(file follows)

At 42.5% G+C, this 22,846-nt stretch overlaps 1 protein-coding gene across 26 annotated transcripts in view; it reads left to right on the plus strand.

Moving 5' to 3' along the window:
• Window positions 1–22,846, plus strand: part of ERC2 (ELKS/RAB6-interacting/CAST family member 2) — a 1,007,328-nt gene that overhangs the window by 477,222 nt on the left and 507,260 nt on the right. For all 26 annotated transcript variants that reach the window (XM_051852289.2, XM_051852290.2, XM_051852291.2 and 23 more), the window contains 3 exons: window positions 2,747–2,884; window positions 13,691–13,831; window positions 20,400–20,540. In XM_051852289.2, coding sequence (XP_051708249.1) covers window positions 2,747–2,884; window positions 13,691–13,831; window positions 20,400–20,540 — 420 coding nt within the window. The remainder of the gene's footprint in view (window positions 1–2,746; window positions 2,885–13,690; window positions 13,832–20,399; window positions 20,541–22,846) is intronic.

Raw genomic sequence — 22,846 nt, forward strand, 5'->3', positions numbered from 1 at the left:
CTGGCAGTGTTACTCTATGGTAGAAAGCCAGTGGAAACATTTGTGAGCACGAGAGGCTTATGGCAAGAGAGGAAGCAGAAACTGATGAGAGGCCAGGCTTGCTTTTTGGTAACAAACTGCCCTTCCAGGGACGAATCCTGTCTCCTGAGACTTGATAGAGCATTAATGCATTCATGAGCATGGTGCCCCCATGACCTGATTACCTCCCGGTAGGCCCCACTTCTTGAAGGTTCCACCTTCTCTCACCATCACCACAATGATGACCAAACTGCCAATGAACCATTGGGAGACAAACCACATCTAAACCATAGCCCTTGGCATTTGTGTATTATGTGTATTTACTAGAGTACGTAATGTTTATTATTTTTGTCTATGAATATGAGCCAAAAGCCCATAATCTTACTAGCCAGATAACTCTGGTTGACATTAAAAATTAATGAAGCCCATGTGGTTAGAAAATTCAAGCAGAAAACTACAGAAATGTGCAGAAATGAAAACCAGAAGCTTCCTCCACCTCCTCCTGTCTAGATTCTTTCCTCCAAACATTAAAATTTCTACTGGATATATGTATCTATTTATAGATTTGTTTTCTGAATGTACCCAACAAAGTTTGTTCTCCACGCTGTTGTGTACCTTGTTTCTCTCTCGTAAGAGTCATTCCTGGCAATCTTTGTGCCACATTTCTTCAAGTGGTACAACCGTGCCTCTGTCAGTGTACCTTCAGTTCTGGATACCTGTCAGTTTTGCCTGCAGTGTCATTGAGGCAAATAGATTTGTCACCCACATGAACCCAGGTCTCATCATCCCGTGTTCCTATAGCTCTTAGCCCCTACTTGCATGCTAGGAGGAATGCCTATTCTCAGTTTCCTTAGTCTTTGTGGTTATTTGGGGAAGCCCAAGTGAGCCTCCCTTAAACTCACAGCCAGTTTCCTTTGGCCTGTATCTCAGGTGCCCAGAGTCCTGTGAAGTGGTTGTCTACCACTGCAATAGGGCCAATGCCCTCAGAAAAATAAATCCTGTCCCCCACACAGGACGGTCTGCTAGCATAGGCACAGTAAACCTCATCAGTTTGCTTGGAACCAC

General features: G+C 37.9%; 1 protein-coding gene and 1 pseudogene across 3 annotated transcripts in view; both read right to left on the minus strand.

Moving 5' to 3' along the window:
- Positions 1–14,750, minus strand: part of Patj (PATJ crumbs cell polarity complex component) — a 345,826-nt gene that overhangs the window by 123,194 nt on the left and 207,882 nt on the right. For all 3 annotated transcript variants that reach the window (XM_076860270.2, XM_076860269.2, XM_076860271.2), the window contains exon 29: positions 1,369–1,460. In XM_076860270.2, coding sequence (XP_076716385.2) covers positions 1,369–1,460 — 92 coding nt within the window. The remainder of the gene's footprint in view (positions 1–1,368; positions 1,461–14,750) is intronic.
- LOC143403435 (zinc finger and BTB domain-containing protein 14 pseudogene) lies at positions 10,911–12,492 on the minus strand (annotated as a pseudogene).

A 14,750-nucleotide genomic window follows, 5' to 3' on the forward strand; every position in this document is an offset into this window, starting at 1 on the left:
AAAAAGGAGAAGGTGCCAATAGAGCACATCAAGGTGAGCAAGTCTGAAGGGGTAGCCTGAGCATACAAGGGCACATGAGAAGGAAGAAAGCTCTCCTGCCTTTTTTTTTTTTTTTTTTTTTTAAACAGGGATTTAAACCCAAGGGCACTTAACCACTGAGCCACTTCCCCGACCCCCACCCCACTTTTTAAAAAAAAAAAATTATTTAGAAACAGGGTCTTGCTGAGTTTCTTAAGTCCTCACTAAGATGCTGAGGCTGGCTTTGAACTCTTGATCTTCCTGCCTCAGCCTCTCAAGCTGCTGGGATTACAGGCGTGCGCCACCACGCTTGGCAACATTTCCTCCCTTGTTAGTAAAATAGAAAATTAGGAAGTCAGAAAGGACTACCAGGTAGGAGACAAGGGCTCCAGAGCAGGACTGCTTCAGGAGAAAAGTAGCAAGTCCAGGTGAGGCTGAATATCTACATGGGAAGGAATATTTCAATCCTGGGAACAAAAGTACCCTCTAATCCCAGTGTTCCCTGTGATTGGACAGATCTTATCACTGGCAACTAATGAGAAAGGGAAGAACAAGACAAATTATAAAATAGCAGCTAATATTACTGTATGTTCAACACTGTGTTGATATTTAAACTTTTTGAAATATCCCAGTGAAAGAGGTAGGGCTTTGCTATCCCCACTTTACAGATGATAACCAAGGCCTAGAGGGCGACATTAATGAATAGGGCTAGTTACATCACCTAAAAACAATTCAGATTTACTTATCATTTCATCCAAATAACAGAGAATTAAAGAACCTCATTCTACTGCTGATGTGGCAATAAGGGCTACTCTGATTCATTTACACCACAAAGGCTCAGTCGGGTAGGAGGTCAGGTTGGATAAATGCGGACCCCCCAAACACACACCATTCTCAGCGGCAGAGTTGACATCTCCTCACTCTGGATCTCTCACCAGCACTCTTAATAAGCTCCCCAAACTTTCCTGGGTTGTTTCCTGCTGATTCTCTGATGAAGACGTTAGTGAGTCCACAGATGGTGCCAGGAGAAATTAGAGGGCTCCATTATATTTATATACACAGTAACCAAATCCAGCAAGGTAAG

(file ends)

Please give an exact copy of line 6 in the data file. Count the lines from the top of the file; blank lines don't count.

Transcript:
General features: G+C 37.9%; 1 protein-coding gene and 1 pseudogene across 3 annotated transcripts in view; both read right to left on the minus strand.